The case was dismissed by a U.S. District Court judge but now is in the hands of the federal appeals court.

In Texas, which did not adopt the NGSS, public school teachers have fewer restraints regarding matters of scientific origin. Students there are encouraged to think critically and to examine all sides of the issues, says Barbara Cargill, who chairs the Texas State Board of Education.

“Having students critically analyze evolution is important,” Cargill said. “This is an issue where there is considerable disagreement and debate, so a sound teaching strategy is to discuss the controversy [and] allow the students to examine both the strengths and weaknesses of scientific evidence, and in so doing make up their own minds about the subject.

“We want to educate our students—not indoctrinate them by letting them hear only one side of the issue.” Comfort, who produced the film Evolution vs. God, said scientific theories omitting the Lord’s divine hand in creation are evidence of the Apostle Paul’s teaching in Romans 8:7 that “the carnal mind is enmity against God.”

“You cannot have any building without a builder,” Comfort said. “You cannot have a painting without a painter. The painting is proof that there is a painter. The building is proof that there is a builder. And creation is absolute proof that there is a Creator.”

The almost fanatical refusal of many secularists and scientists to allow any possibility of God is akin to the intolerance aimed at Christians who stand for biblical truths on other controversial subjects.

“It’s the same sort of thing you find with the whole LGBT position [regarding same-sex marriage and homosexuality],” Boa said. “It’s not a question of equality. It’s a question of preferential treatment, and anything that doesn’t agree with them is a hate crime, or you’re bigoted, narrow-minded and so forth. It’s the same thing here.”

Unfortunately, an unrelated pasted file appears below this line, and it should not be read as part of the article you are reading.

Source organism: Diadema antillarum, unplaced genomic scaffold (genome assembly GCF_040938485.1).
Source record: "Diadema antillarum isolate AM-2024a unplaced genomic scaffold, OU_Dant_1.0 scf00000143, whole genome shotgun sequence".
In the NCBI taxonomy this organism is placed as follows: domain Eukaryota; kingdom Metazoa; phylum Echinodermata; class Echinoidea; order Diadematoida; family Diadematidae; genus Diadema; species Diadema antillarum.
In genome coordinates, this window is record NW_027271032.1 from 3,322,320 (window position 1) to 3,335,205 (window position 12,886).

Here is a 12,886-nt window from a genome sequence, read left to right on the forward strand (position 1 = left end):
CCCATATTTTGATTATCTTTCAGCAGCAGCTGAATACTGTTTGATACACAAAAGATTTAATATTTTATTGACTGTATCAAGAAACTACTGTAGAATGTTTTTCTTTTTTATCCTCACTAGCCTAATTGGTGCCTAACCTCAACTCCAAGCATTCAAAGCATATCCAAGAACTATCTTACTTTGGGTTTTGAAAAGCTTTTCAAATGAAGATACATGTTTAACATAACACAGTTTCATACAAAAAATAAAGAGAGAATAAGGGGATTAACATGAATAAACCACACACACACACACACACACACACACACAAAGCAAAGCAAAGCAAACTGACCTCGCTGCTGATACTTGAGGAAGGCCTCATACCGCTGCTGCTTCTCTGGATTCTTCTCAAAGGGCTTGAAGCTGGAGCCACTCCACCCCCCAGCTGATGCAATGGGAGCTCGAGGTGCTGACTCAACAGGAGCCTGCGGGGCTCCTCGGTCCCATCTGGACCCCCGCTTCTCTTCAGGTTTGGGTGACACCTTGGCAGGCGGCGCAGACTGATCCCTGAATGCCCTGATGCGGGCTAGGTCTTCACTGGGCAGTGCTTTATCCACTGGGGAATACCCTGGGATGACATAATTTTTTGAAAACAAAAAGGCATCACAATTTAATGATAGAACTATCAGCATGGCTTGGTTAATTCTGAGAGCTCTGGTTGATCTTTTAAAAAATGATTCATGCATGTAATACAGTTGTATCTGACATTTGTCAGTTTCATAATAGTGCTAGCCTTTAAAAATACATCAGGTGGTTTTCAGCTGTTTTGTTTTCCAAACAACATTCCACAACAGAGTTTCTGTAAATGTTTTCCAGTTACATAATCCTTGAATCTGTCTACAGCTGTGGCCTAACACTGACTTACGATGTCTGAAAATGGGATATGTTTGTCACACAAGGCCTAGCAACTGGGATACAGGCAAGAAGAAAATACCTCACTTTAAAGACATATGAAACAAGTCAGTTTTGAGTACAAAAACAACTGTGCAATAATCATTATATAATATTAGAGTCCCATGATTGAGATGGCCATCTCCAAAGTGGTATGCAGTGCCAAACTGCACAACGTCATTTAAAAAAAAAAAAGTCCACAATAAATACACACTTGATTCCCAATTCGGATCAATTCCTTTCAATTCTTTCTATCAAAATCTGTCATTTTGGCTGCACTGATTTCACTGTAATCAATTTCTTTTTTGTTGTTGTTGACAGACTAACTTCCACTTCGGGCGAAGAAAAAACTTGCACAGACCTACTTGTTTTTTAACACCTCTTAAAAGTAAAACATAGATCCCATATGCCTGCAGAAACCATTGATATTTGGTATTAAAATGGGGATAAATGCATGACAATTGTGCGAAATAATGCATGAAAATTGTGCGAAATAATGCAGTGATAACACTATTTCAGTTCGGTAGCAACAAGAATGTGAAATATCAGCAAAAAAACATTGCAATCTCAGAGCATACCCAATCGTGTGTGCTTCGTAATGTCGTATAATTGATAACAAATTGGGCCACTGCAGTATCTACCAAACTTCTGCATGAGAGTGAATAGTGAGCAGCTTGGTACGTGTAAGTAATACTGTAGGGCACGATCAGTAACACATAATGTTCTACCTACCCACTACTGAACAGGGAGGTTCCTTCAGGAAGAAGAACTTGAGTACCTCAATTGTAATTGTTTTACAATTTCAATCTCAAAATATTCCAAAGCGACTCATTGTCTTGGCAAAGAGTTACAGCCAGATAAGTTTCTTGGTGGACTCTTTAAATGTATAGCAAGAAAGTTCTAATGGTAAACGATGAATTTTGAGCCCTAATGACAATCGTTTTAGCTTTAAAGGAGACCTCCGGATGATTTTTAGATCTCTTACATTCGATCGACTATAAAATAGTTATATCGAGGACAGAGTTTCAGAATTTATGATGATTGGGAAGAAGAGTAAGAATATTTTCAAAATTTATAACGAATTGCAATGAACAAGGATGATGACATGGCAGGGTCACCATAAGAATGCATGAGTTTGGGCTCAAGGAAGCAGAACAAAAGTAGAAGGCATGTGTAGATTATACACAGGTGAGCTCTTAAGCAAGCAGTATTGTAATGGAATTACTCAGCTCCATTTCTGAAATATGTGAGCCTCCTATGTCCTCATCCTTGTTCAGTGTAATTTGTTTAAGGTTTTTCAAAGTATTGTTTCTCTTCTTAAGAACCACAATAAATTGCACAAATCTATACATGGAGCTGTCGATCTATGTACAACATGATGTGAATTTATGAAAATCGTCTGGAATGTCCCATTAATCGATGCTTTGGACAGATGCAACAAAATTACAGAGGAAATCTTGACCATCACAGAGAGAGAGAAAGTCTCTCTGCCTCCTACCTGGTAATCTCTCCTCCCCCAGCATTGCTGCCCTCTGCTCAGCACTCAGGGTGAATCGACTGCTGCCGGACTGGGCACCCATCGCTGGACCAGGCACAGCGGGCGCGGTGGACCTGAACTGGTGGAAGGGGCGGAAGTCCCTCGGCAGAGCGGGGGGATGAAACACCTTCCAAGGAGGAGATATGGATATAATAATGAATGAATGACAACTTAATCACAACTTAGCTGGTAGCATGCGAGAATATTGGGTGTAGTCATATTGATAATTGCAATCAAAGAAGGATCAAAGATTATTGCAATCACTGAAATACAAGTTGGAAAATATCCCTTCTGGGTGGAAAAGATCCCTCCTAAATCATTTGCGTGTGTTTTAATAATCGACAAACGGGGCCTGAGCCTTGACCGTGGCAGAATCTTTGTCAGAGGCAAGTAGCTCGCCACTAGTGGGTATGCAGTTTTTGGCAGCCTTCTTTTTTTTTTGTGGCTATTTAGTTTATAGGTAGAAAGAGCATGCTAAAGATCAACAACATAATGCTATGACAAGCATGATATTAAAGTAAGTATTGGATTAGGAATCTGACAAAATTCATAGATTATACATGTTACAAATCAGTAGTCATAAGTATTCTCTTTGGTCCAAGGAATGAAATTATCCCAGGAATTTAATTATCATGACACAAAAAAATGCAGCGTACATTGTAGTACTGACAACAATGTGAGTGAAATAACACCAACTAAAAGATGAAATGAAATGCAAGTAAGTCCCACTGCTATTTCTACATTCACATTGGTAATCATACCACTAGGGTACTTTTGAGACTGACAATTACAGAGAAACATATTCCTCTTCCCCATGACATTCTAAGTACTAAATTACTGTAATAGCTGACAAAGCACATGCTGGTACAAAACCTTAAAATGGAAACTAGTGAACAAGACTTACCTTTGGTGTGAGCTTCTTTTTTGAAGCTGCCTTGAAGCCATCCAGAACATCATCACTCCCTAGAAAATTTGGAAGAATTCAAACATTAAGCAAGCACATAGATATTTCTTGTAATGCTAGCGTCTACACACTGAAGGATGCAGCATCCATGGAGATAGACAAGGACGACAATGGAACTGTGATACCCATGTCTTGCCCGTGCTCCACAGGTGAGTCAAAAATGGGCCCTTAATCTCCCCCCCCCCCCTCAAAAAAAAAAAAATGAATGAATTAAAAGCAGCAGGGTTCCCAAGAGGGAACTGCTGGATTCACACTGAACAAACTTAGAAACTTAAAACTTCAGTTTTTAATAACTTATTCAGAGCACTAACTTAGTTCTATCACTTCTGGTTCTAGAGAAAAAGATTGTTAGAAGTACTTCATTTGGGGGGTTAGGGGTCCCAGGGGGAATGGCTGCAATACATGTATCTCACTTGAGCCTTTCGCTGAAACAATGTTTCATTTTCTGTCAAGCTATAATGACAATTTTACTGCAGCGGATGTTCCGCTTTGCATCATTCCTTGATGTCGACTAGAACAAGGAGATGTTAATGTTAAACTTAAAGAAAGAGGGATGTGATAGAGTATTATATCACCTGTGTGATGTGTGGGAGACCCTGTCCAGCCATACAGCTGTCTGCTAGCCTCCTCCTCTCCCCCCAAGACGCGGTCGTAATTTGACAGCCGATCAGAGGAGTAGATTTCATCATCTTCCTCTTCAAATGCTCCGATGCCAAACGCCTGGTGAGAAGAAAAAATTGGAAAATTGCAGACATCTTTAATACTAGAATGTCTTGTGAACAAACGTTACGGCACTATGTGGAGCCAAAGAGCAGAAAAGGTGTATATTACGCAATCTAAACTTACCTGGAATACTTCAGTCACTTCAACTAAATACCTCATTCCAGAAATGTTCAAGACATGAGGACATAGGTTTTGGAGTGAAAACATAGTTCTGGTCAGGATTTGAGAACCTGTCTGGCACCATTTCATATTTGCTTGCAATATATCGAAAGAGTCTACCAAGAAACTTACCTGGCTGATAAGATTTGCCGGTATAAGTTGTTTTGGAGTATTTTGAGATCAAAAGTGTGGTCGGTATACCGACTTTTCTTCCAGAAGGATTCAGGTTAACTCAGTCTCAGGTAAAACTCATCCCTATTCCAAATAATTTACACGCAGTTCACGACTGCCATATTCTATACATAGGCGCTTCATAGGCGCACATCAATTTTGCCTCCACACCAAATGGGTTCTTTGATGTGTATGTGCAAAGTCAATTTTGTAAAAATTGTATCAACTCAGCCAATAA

For parents, the stakes could hardly be higher, especially with prominent evolutionists like Nye and Richard Dawkins, a staunch atheist, leading the charge to sway children.

Dawkins wrote a children’s book aimed at debunking the Bible titled The Magic of Reality: How We Know What’s Really True.

Dawkins’ view of God-fearing creationists is clear in this quote: “It is absolutely safe to say that if you meet somebody who claims not to believe in evolution, that person is ignorant, stupid or insane (or wicked, but I’d rather not consider that).”

As for Nye, in addition to his Undeniable book, he released the 2012 short video Creationism Is Not Appropriate For Children.

Nye said in the video: “I say to the grown-ups, ‘If you want to deny evolution and live in your world that’s completely inconsistent with everything we observe in the universe, that’s fine, but don’t make your kids do it, because we need them.”

Clearly, it’s incumbent upon parents to sow the Gospel and biblical truths deeply into their children’s lives and to monitor anything that might adversely affect them.

“I read all the books my kids are assigned to read, and if they have something that is inconsistent with the Christian faith, we have a discussion about it,” said Kevin Snider, the Pacific Justice Institute attorney.

“It’s not that I don’t ever want them exposed to it, but I don’t want them to be exposed in a manner in which they’re vulnerable and have no critical thinking [skills] to challenge it. As parents, we have got to stay involved.” D 2015 BGEA